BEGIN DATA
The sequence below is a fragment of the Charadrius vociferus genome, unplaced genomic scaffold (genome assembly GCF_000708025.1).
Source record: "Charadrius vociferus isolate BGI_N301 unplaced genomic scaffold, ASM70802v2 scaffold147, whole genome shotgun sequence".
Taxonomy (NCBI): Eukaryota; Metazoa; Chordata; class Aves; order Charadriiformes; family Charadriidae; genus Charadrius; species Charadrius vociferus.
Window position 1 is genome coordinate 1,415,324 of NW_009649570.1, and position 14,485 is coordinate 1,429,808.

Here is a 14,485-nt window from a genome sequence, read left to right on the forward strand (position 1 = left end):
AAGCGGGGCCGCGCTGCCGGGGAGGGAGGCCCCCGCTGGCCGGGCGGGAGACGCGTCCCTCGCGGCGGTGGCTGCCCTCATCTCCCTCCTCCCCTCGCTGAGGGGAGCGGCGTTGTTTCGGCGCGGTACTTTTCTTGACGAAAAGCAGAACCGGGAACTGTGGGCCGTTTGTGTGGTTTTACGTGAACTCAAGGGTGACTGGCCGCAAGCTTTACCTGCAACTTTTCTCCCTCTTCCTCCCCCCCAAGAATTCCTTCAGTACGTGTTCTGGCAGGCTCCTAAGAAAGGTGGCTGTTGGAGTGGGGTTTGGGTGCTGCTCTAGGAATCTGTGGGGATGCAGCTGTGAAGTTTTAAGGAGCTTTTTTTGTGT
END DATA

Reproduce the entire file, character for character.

The sequence below is a fragment of the Charadrius vociferus genome, unplaced genomic scaffold (genome assembly GCF_000708025.1).
Source record: "Charadrius vociferus isolate BGI_N301 unplaced genomic scaffold, ASM70802v2 scaffold147, whole genome shotgun sequence".
Taxonomy (NCBI): Eukaryota; Metazoa; Chordata; class Aves; order Charadriiformes; family Charadriidae; genus Charadrius; species Charadrius vociferus.
Window position 1 is genome coordinate 1,415,324 of NW_009649570.1, and position 14,485 is coordinate 1,429,808.

Here is a 14,485-nt window from a genome sequence, read left to right on the forward strand (position 1 = left end):
AAGCGGGGCCGCGCTGCCGGGGAGGGAGGCCCCCGCTGGCCGGGCGGGAGACGCGTCCCTCGCGGCGGTGGCTGCCCTCATCTCCCTCCTCCCCTCGCTGAGGGGAGCGGCGTTGTTTCGGCGCGGTACTTTTCTTGACGAAAAGCAGAACCGGGAACTGTGGGCCGTTTGTGTGGTTTTACGTGAACTCAAGGGTGACTGGCCGCAAGCTTTACCTGCAACTTTTCTCCCTCTTCCTCCCCCCCAAGAATTCCTTCAGTACGTGTTCTGGCAGGCTCCTAAGAAAGGTGGCTGTTGGAGTGGGGTTTGGGTGCTGCTCTAGGAATCTGTGGGGATGCAGCTGTGAAGTTTTAAGGAGCTTTTTTTGTGT